Privacy Law and Policy Reporter
Reprieve for NSW Privacy Commissioner
The NSW Legislative Council has blocked the Government’s legislation to transfer the functions of the NSW Privacy Commissioner to the NSW Ombudsman and to abolish the office of Privacy Commissioner (criticised in (2003) 10(6) PLPR 101 as risking a ‘significant dimunition of privacy protection in NSW’). The Opposition and the majority of Independents opposed the legislation and debate on the Bill was then adjourned.
Consequent on this reversal, the NSW Government has extended the appointment of John Dickie as acting Privacy Commissioner until April 2004.
EU reviews transfer of Australian passenger data
The European Union’s working party of Data Protection Commissioners (the Article 29 Committee) has issued an opinion on an Australian Government request to assess the adequacy of privacy protection for passenger name record data required by Australian Customs from international airlines.
This request was presumably made to avoid the possibility of one or more of the European Data Protection Authorities blocking the transfer of passenger data on the grounds that privacy protection in Australia is not adequate (given that there has been no overall finding of adequacy for Australian privacy law, and that the European Commission (EC) has expressed concerns about weaknesses in the Privacy Act 1988). The issue arises in the context of worldwide concern about increased demands by governments for access to airline passenger data as a response to fears of terrorism. The Article 29 Committee gave an opinion in 2003 on the adequacy of privacy protection by the US Government in relation to airline passenger data.
While the EC has yet to make a final finding on the Australian Government request, the positive opinion of the Article 29 Committee means that approval is likely. The opinion relies heavily on assurances from the Australian Government about the relationship between the customs laws and the Privacy Act, and on an undertaking made by Customs to the Australian Parliament. It is also conditional on a commitment by the Government to address the weakness in the Privacy Act that prevents non-citizens/residents from seeking correction through the Privacy Commissioner (s 41(4)), a matter which the Government has stated it will address in amendments to the Act. l
Source: Opinion 1/2004 (WP85) — see <http://europa.eu.int/comm/internal_ market/privacy/index_en.htm>.
Grosse v Purvis appeal dropped
The appeal against the decision of the Queensland District Court in Grosse v Purvis  QDC 151 (see (2003) 10(3) PLPR 41), the first Australian decision to hold that there is a common law right of privacy, will not proceed.
Hustinx new EU privacy supervisor
Peter Hustinx, currently President of the Dutch Data Protection Authority, has been appointed European Data Protection Supervisor for a period of five years. Joaquín Bayo Delgado from Spain has been appointed Assistant Supervisor. The appointments were made by decision of the European Parliament and the Council of the European Union of in December 2003, The office will supervise the observance of privacy laws by European institutions.
Identity fraud report out
Standards Australia has published a report entitled Identity Fraud in Australia: An evaluation of its Nature, Cost and Extent. The report is by SIRCA and was commissioned by the Commonwealth anti-money-laundering agency AUSTRAC on behalf of the Commonwealth Steering Committee on Proof of Identity.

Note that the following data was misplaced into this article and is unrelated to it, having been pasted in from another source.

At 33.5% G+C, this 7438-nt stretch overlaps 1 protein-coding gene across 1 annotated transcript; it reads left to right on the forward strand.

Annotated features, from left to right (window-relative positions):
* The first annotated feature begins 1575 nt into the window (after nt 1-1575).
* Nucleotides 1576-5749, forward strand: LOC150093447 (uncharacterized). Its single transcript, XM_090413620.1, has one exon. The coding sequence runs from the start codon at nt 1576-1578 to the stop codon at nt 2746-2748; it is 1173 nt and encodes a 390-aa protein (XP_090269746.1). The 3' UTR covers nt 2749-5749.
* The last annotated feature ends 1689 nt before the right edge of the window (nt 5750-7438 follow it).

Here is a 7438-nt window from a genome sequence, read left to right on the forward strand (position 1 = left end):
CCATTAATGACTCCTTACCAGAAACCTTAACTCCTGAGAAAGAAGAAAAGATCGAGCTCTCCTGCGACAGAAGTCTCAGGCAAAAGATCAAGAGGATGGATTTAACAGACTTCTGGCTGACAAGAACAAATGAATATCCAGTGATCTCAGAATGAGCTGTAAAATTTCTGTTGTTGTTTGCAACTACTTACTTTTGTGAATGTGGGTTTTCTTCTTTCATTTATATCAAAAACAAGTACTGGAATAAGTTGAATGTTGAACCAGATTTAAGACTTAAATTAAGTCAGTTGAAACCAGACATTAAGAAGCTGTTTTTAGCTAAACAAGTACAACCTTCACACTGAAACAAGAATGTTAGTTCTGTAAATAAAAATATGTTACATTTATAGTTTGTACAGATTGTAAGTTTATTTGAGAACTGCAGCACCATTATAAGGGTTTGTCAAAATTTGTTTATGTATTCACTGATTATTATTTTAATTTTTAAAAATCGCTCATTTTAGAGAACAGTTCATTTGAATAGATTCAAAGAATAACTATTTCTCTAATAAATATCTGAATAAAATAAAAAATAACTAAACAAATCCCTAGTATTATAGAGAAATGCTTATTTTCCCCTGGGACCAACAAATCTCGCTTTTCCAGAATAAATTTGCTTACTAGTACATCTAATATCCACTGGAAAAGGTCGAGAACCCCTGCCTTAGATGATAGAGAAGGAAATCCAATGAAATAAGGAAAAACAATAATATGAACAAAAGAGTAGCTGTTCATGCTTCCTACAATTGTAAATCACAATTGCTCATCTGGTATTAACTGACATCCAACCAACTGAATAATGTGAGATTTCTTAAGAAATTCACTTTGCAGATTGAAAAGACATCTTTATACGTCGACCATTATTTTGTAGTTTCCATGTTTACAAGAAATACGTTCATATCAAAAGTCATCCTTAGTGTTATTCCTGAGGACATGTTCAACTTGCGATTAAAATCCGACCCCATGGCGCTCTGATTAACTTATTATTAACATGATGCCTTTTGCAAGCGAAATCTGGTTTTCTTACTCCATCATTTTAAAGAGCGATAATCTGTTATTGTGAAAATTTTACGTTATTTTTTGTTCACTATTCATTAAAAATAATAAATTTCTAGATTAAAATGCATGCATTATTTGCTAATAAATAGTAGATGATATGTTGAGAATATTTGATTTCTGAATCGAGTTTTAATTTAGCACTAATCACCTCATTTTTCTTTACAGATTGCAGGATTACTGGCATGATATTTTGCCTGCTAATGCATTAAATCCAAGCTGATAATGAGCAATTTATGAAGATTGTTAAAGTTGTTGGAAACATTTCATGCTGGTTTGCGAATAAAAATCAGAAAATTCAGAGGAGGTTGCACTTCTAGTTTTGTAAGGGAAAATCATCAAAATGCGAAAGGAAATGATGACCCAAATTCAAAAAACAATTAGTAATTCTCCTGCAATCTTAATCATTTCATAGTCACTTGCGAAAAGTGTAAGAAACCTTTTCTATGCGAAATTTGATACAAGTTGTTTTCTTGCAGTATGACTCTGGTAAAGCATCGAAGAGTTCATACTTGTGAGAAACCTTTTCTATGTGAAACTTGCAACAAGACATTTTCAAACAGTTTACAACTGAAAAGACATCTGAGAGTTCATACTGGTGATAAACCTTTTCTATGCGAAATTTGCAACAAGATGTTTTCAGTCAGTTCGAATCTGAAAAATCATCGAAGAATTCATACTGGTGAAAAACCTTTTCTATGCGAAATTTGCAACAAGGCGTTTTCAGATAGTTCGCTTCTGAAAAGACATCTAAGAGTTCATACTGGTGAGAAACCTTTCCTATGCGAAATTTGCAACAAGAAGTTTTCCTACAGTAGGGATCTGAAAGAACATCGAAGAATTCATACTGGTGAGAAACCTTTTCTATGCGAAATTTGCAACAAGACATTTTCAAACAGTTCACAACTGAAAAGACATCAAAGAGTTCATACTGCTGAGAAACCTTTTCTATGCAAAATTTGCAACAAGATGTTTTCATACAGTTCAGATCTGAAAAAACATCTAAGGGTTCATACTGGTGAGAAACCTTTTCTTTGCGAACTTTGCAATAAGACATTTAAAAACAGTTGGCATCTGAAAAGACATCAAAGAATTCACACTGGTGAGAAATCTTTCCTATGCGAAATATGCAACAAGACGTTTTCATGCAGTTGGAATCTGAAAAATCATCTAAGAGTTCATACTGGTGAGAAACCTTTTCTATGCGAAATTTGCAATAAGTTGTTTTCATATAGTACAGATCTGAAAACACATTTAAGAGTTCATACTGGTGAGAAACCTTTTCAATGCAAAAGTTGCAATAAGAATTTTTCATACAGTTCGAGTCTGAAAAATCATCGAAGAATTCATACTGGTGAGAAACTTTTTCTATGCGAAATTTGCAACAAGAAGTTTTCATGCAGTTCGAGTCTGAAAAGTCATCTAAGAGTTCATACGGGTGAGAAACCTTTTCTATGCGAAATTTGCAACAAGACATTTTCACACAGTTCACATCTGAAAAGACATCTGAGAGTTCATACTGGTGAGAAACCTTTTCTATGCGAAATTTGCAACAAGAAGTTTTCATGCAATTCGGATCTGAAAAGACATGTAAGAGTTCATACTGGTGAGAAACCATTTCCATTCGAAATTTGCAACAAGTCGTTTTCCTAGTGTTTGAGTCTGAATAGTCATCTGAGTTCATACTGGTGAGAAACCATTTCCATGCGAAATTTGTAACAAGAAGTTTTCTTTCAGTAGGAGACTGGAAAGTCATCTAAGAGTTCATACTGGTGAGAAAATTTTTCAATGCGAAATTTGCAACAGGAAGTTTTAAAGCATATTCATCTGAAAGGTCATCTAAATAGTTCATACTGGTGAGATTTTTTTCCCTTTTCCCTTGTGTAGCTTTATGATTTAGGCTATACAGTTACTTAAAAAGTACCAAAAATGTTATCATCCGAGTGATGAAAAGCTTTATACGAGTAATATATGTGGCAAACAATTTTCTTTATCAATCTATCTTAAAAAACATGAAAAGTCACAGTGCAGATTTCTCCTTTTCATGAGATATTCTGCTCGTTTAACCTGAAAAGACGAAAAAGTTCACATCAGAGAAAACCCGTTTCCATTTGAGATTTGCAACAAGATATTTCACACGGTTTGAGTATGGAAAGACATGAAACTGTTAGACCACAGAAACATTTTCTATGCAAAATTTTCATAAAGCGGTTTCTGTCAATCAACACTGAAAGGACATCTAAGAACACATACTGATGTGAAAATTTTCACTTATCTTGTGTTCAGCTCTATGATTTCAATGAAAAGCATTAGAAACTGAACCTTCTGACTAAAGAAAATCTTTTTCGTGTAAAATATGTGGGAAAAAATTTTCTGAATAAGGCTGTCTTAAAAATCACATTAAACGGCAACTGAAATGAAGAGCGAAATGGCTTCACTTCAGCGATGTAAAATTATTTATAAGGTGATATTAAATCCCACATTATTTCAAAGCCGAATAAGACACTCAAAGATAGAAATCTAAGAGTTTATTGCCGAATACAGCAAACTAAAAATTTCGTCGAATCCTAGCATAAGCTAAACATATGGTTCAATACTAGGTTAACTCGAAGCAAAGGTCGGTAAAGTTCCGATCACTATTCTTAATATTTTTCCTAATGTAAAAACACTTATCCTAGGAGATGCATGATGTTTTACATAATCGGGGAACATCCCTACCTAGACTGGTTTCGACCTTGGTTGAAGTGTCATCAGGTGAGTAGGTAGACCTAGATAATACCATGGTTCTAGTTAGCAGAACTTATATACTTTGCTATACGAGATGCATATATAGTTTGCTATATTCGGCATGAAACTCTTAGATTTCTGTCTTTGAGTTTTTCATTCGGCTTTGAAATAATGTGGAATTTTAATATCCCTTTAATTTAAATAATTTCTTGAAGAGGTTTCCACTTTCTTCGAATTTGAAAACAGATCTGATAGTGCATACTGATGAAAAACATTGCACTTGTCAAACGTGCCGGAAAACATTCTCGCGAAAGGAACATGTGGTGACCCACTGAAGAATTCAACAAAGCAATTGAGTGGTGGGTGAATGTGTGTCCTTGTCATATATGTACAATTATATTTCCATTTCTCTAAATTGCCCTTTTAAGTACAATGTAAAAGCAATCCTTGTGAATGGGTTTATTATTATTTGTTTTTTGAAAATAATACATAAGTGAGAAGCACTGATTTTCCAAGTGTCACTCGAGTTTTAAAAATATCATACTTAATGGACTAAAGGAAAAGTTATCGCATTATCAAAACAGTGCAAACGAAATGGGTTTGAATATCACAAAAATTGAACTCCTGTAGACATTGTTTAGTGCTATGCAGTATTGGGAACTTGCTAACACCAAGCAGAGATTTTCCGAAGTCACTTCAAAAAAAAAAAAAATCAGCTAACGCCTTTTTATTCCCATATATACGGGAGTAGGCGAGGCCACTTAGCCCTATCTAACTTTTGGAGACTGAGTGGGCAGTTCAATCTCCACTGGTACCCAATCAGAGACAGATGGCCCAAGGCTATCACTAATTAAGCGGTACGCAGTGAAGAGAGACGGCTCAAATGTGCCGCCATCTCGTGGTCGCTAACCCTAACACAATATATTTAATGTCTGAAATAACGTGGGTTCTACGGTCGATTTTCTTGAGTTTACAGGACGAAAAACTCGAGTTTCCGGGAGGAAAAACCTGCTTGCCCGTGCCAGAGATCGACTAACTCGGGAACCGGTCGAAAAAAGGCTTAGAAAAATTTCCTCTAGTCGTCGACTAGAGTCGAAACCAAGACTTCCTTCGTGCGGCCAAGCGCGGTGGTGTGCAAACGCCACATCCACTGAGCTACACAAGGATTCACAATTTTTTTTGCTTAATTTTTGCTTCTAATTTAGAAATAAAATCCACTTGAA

The report estimates that identity fraud in Australia cost the community $1.1 billion in 2001/02. This is considerably less than previous estimates, and it should be noted that a large part of the total is the cost of anticipatory security measures, which would arguably be required whatever the level of fraud. Estimates of actual losses from fraud are only $420 million, with a further $132 million of reactionary expenditure.
The report is likely to be a key resource document for the many identity related initiatives currently under consideration by governments and the private sector. l
Source: <www.austrac.gov.au/ text/recent_news/index.htm>.
Canadian privacy law challenged
On 17 December 2003 the Quebec Government initiated a constitutional challenge to Canada’s national privacy law, the Personal Information Protection and Electronic Documents Act 2000, just days before it was scheduled to take full effect. The challenge is to be heard before the Quebec Court of Appeal early in 2004 and make its way up to the Canadian Supreme Court either very late in 2004 or early in 2005. l
Source: Michael Geist, Toronto Star Law Bytes column, <http://shorl.com/dukuhagytrasu>.
Privacy for art’s sake
From March to May 2004 the Auckland Art Gallery is staging the 2nd Auckland Triennial, on the theme Public/Private: Tumatanui/Tumataiti. Thirty-nine artists from NZ, the US, the Netherlands, Australia, the UK, USSR, Taiwan, Japan, the Republic of South Africa, Denmark, Mexico and Germany will ‘open up, probe and consider the very idea of privacy, creating a dynamic experiential dimension for audiences to enjoy, challenge and discuss’.
Full details are at <www.auckland artgallery.govt.nz/triennial/>.
Headed by Dr Ian Kerr, Canada Research Chair in Ethics, Law & Technology at the University of Ottawa, Faculty of Law, 23 researchers have embarked on a project that will examine the impact of information and authentication technologies and its effect on our identity, and on our right to be anonymous. There will be three strands of work:
• the Nature and Value of Identity, Anonymity and Authentication;
• Constitutional and Legal Aspects of Anonymity; and
• Technologies that Identify, Anonymize and Authenticate.
Further information from Stephanie Perrin, Research Coordinator <email@example.com>.